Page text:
SaaS: How to Find the Right Price
As businesses and consumers alike see their purchasing power under pressure, businesses with a subscription-based model need to be ingenious to properly calibrate their prices.
What lessons from the past should be implemented when modifying your price as a software-as-a-service brand? Techloging offers a guide!
Netflix as an example
Netflix is not strictly speaking a SaaS company, and yet its history is not without lessons for software players.
If there’s one company in the world that we know has mastered subscription, it’s Netflix. And yet, in 2011, she made a nearly fatal mistake, splitting her $10 plan into two plans at $8 each, an effective 60% increase in access to the same content.
The reaction was immediate: 800,000 subscribers lost and a plummeting stock price. We can therefore see that a price error can be dangerous, and one would think that it was enough for Netflix to cancel this increase to start again, but the problem was elsewhere.
The subscription is based on a mutual relationship, and Netflix had actually broken the trust of its subscribers by unilaterally deciding to increase its prices in the midst of a recession.
However, Netflix has become the world champion of streaming. To recover, the company had to deliver one of the most important lessons for all subscription companies: how to correct themselves after making a mistake.
Netflix’s lesson: to correct your mistakes, listen to your client!
First, subscribers wanted anytime, anywhere access. Netflix very quickly realized that consumption patterns in general were changing radically and adapted accordingly.
Second, their customers wanted simplicity, so they created a user interface that was seamless, personalized, and nurtured by millions of daily uses.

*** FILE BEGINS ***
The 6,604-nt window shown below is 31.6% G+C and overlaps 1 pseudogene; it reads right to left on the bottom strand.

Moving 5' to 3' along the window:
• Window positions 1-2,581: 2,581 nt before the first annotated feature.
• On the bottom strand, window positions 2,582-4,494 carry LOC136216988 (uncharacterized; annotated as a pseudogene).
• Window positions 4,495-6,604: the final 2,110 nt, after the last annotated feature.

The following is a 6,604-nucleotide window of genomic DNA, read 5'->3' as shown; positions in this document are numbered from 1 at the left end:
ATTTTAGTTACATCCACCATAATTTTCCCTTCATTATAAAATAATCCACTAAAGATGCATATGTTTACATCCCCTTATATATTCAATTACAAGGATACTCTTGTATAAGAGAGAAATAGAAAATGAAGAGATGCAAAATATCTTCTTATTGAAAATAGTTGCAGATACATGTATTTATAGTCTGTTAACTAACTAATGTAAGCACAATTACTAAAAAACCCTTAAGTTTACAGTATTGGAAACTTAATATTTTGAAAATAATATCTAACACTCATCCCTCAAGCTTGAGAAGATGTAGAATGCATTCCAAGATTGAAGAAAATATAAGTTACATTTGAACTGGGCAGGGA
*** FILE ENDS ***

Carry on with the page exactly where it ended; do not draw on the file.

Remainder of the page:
Finally, Netflix cleverly leveraged its data to understand that their subscribers wanted original creations, and particularly liked David Fincher, Kevin Spacey and Robin Wright. At the same time, a British series was a hit in England, called House of Cards…
Netflix has been able to listen to its customers, identify a major trend, leverage data and restore the relationship of trust, to achieve its current success.
Putting relationship at the heart of the change process
But how do you avoid getting it wrong in the first place? A great example of smart change comes from GitLab, a very popular IT development platform that is growing rapidly.
GitLab was facing a problem: their entry-level product (the Bronze tier), intended for small teams, had ended up attracting more established companies for which this product was unsuitable. Because of this mismatch between the product and the client, GitLab was losing money in customer support and found itself forced to change its offer, in particular by killing its loss leader.
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GitLab implemented the change gradually:
- By offering a transition plan: GitLab customers could not only keep their Bronze subscription until the end of the contract, but also subscribe again for a year, or upgrade to a premium plan with a price reduction.By highlighting their free offer: and for good reason, the majority of the features of the Bronze plan were already free. The free plan converted free customers into paying customers efficiently, while the bronze plan cost more than it brought in.
- By encouraging feedback: On the day of the launch of the new offer, GitLab invited its customers to give their opinion in a special section of their community forum.
- By prioritizing simplicity: GitLab has properly highlighted its three offers so that everyone can quickly decide which formula is right for them, rather than getting lost in superfluous options and features
GitLab has therefore perfectly mastered its change of offer with the above.
The lesson to take away
Whether it’s Netflix or GitLab, the lesson is similar. The flexibility allowed by the subscription is not a guarantee of success. Listening to your customers and nurturing the relationship with them is, on the other hand, an essential ingredient for success – something too many companies, subscription or not, seem to forget.
Source: Forbes France